Great British Life: Resting on the riverbank Photo Rachel Mead Resting on the riverbank Photo Rachel Mead

After your first clapper crossing (and I say first because I think the majority of us are curious enough to cross it in both directions!) you’ll immediately pick up the signposted looped trail of around 1.5 miles. For those of you who want to stretch your legs further, you absolutely can do so, the trail links up with plentiful footpaths and a walk along the riverbank to Withypool (where there’s a great café, shop and pub) and back; would be a welcome extension. But for today, I’m keeping it leisurely, enjoying the woodland track and keeping an eye out for Wagtails, little Dippers and Kingfishers. Naturalists will enjoy spotting lichens, liverworts and mosses; all of which flourish in these clean Exmoor nature-friendly conditions; alongside the local inhabitants of dormice, otters, bats and eels.

Great British Life: Keep an eye out for the money tree Photo Rachel Mead Keep an eye out for the money tree Photo Rachel Mead

At the halfway point, a more typical bridge will lead you back over the River Barle at Westwater Copse and you’ll now be on your way to finding treasure amongst this woodland trove so keep your eyes peeled. If it’s a bright morning you may catch a glimpse of the sunlight glinting off the coins; a sparkle here and there amongst the greenery to guide you, and possibly even the magpies, in. It’s a lush green area of the woodland and with the sound of the river dominating the airwaves, you’ll be thankful that your alarm woke you and you arrived early to have this ‘sterling’ moment to yourself.

Great British Life: Money Tree Photo Rachel Mead Money Tree Photo Rachel Mead

Family Tree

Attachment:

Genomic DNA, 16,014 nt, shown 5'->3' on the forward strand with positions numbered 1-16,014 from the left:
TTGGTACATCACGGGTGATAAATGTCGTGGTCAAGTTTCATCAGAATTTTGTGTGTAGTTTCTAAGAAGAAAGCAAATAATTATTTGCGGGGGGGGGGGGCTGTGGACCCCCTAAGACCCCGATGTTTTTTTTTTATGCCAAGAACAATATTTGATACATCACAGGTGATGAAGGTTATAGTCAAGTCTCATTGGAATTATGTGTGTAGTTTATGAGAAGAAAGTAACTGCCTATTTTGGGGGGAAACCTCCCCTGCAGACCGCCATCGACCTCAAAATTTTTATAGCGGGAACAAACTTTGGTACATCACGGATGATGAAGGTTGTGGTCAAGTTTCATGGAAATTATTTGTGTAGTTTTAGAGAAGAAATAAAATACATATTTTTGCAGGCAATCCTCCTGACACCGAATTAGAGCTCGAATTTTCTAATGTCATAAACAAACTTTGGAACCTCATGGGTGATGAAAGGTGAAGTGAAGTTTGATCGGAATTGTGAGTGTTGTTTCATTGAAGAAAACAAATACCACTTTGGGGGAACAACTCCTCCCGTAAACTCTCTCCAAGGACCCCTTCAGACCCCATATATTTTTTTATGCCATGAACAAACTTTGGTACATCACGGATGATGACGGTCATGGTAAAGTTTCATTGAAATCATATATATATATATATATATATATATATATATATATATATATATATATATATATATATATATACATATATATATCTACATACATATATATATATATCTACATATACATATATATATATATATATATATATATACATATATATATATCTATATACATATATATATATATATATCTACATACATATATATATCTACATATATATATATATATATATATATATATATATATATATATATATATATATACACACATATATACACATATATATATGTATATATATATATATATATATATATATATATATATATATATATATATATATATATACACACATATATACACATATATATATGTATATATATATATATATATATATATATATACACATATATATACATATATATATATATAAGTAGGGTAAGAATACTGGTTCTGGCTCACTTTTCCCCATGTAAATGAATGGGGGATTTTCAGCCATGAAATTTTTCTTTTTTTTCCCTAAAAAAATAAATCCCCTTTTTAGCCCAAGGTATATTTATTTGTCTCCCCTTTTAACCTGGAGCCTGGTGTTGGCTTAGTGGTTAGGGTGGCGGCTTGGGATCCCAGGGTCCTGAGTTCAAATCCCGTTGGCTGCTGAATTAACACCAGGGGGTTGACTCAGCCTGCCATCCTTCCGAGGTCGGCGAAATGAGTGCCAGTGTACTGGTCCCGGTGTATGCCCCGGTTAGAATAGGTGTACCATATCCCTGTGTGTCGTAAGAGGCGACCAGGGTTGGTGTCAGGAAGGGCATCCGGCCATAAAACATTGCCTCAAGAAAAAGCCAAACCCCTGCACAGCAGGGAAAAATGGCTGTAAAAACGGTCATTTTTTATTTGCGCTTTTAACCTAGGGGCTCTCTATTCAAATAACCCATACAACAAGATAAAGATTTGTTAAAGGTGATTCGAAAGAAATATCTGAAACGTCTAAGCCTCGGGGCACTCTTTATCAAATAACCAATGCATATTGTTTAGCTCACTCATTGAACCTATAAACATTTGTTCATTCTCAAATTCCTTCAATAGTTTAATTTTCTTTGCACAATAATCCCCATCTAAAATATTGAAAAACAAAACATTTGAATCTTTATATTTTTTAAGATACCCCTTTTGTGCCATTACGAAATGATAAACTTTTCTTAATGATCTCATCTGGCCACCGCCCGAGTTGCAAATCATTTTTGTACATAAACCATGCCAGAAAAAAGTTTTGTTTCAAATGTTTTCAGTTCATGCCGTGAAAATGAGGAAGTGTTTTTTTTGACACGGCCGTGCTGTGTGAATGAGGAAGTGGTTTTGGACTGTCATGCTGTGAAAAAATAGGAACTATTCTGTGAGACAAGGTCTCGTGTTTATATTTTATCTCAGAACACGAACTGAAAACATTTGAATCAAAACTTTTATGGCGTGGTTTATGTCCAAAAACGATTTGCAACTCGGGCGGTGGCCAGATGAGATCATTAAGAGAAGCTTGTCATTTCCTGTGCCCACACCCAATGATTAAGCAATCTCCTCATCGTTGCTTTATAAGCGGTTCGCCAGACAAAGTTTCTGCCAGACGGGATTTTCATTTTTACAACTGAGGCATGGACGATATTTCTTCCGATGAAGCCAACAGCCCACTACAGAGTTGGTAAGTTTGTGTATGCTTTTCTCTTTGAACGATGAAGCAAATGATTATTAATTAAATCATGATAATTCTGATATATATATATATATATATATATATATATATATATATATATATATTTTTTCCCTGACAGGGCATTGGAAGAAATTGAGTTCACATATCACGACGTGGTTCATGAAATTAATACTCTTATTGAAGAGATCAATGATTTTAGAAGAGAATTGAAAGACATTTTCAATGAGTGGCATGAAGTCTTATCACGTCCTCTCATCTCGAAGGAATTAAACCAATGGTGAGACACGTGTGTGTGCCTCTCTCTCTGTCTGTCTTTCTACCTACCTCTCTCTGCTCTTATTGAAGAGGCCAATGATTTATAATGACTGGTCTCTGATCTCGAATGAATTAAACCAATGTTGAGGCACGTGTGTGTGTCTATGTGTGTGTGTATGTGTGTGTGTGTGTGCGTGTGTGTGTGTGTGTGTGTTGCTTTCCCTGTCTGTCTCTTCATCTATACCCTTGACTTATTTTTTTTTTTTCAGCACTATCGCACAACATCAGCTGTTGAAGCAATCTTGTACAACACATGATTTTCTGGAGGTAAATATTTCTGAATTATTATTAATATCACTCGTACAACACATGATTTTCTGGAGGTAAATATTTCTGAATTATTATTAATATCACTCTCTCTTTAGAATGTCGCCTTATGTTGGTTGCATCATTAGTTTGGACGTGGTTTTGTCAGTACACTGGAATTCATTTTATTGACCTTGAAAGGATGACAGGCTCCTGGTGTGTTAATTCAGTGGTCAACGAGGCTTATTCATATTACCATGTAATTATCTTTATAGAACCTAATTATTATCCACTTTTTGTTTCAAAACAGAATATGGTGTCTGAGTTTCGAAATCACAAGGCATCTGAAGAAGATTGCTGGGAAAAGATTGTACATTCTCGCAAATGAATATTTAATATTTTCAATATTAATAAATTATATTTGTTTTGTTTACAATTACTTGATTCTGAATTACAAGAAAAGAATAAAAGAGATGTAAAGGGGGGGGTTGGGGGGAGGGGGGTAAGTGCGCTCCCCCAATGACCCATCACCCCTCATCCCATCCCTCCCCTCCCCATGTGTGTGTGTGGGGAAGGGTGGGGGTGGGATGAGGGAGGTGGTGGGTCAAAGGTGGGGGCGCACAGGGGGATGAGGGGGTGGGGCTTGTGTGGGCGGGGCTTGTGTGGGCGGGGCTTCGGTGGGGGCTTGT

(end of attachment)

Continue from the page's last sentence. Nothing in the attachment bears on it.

There is a charming little tale which recounts how the money tree came into being after an 8 year old girl from London was holidaying on Exmoor with her father. ‘Whilst walking along the riverbank, the girl’s legs grew weary and she point blank refused to walk another step, stroppily shouting to her father, ‘I want a pony!’ Her father, used to such childish outbursts, stopped and pulled an old threepence coin out of his pocket saying, ‘Darling, it is not for me to decide if you can have a pony either on Exmoor or in Ealing Broadway, it is actually for the log fairies to decide.’ And with that, he hammered the old coin into a log which lay on the bank of the River Barle. The little girl made her wish, but no pony magically appeared, and as the years went by the pony never arrived in London either. But, what did happen as consequence was far greater…coins from all over the world have since joined that old threepence making the ‘money tree’ a special place for all who walk there. And every year since then, that little girl who has now grown and has children of her own, has revisited the coin her father put there for the fairies; making the money tree a special place of connection for her and the many other visitors to Exmoor.’